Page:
Leaking Petron pipeline caused oil spill—Coast Guard


An oil spill caused the spread of a large reddish stain over Manila Bay, posing potential health and environmental hazards, authorities say. AFP/Philippine Coast Guard

MANILA, Philippines—A leaking submerged pipeline of Petron Corp. caused an oil spill that turned Manila Bay into red and prompted a state of calamity declaration in Cavite town, officials said Friday.

“Our personnel at lunch time discovered a leak continuously flowing out of the submerged pipeline of Petron,” Commodore Joel Garcia, commander of Coast Guard Marine Environmental Command, said in a statement.

Coast Guard spokesman Lieutenant Commander Armand Balilo earlier said that samples taken from areas hit by the oil spill that stretches 300 square kilometers matched that of the diesel being used by M/T Makisig, a tanker that had earlier unloaded fuel at a Petron terminal in Rosario town in Cavite province.

Related story: Oil spill samples match tanker’s fuel, says PCG

Based on laboratory results, samples from the pipeline and the ship’s fuel tank were identical from the samples taken from the shoreline, he said.

Garcia said the tanker’s owner, Herma Shipping and Transport Corp., and the staff of Petron in Rosario, Cavite would be charged for barring the PCG from taking oil samples from M/T Makisig’s fuel tank and the oil company’s pipeline.

“Last night, without any valid reason, our personnel were not allowed by either Petron or Herma Shipping from taking oil and water samples from their tank and pipeline despite telling them that they are in violation of P.D. 1829 if they continue to suppress us from taking samples,” he said.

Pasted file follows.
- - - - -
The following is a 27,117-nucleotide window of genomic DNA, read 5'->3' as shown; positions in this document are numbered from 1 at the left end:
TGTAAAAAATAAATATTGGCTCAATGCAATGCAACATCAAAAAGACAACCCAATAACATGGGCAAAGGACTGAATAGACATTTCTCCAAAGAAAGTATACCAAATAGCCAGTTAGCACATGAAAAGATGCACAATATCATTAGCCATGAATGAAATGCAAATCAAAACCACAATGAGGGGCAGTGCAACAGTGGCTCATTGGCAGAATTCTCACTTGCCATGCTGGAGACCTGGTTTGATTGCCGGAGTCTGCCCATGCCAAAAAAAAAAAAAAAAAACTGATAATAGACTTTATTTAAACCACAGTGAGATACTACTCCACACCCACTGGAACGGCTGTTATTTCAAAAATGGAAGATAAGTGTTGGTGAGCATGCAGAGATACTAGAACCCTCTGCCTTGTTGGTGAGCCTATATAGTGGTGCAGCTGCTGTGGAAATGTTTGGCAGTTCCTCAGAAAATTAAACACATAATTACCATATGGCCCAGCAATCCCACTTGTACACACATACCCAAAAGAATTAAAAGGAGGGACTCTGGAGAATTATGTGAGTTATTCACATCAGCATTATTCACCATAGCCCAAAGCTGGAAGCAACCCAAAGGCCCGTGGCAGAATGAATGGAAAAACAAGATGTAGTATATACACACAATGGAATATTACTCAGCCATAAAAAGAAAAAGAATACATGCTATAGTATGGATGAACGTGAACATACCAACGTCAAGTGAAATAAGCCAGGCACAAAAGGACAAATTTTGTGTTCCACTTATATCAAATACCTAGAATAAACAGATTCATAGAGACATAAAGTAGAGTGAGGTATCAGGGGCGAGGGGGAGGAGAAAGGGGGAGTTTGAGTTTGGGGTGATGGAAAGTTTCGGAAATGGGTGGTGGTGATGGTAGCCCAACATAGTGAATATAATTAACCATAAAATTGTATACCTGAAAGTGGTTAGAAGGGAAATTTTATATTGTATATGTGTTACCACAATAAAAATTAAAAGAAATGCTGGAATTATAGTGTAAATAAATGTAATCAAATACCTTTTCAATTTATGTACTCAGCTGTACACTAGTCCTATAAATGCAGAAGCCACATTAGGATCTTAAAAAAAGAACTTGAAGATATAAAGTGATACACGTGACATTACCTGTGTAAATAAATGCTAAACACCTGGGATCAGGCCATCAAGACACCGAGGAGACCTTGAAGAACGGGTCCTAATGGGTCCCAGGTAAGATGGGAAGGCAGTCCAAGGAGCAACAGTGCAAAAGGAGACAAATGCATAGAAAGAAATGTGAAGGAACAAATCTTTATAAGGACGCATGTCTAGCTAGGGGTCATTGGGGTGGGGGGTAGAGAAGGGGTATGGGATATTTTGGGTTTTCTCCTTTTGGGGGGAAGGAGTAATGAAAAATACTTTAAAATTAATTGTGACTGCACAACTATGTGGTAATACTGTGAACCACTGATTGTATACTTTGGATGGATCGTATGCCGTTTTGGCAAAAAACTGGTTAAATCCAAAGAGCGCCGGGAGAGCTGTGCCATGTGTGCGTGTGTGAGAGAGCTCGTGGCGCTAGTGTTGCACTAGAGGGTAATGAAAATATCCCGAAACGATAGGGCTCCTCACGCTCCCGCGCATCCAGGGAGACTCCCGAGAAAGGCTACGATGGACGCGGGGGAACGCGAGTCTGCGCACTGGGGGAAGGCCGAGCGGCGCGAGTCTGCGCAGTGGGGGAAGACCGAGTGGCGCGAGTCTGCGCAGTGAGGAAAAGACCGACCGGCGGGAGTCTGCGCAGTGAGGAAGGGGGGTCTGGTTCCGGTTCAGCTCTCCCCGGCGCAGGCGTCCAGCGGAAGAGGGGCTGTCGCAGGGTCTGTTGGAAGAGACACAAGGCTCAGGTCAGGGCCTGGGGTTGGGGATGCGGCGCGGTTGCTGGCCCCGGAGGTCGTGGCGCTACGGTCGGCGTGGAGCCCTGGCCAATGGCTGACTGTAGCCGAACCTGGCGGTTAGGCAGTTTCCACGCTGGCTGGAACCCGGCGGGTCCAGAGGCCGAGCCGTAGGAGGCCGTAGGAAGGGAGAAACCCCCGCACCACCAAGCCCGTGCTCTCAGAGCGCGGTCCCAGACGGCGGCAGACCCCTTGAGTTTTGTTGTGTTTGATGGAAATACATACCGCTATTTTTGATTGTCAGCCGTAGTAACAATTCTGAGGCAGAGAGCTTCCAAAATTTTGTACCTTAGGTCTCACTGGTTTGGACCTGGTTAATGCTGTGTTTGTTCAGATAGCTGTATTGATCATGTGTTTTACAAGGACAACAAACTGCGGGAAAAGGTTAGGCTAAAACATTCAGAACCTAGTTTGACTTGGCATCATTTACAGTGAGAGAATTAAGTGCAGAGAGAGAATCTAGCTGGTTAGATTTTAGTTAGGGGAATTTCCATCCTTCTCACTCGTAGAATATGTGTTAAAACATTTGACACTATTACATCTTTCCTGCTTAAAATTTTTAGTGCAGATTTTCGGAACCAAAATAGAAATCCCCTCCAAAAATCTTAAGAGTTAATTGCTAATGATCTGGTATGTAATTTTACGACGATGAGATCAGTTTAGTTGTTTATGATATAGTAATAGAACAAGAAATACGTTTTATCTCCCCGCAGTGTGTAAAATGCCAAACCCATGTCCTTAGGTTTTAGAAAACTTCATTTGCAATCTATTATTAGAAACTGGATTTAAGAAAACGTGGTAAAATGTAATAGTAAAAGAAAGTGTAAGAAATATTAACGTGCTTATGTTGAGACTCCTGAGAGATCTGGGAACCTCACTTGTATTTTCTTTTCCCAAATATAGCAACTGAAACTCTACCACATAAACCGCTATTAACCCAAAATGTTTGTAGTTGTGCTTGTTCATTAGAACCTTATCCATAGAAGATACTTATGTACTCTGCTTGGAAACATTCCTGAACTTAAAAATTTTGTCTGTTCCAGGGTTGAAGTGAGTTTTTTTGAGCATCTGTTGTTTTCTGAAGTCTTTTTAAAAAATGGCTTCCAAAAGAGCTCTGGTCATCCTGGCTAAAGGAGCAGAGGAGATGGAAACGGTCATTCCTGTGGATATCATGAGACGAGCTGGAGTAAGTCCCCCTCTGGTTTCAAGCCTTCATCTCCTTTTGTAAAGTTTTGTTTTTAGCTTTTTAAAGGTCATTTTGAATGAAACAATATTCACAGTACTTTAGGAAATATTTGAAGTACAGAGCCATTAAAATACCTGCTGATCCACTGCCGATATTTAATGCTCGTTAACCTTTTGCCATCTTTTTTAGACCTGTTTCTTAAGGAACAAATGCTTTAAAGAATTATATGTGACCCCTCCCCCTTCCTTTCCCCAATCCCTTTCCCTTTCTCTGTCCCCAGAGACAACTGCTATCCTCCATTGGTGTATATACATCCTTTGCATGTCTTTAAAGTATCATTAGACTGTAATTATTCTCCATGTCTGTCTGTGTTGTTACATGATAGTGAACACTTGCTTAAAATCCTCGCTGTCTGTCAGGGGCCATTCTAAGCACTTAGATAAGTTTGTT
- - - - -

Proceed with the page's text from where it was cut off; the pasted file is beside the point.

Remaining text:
The PCG was only allowed to take water samples at dawn Friday, Garcia said.

Garcia said that aside from obstruction of justice, the PCG might also file charges for violation of Republic Act 9274 (Clean Water Act) and Presidential Decree 979 (Marine Pollution Law of the Philippines).

More than 500,000 liters of diesel fuel spilled, affecting four coastal towns in Cavite—Rosario, Naic, Tanza and Ternate.

PCG spokesman Commander Armand Balilo told INQUIRER.net that the oil spill was contained at around 3 p.m. Friday.

The municipal council of Rosario placed the town under a state of calamity Friday due to the maritime disaster.

Related story: Cavite town in state of calamity as oil spill damages corals, threatens more towns

Get Inquirer updates while on the go, add us on these apps:

Inquirer Viber

Disclaimer: The comments uploaded on this site do not necessarily represent or reflect the views of management and owner of INQUIRER.net. We reserve the right to exclude comments that we deem to be inconsistent with our editorial standards.

To subscribe to the Philippine Daily Inquirer newspaper in the Philippines, call +63 2 896-6000 for Metro Manila and Metro Cebu or email your subscription request here.

Factual errors? Contact the Philippine Daily Inquirer's day desk. Believe this article violates journalistic ethics? Contact the Inquirer's Reader's Advocate. Or write The Readers' Advocate:

c/o Philippine Daily Inquirer Chino Roces Avenue corner Yague and Mascardo Streets, Makati City,Metro Manila, Philippines Or fax nos. +63 2 8974793 to 94


editors' picks



latest videos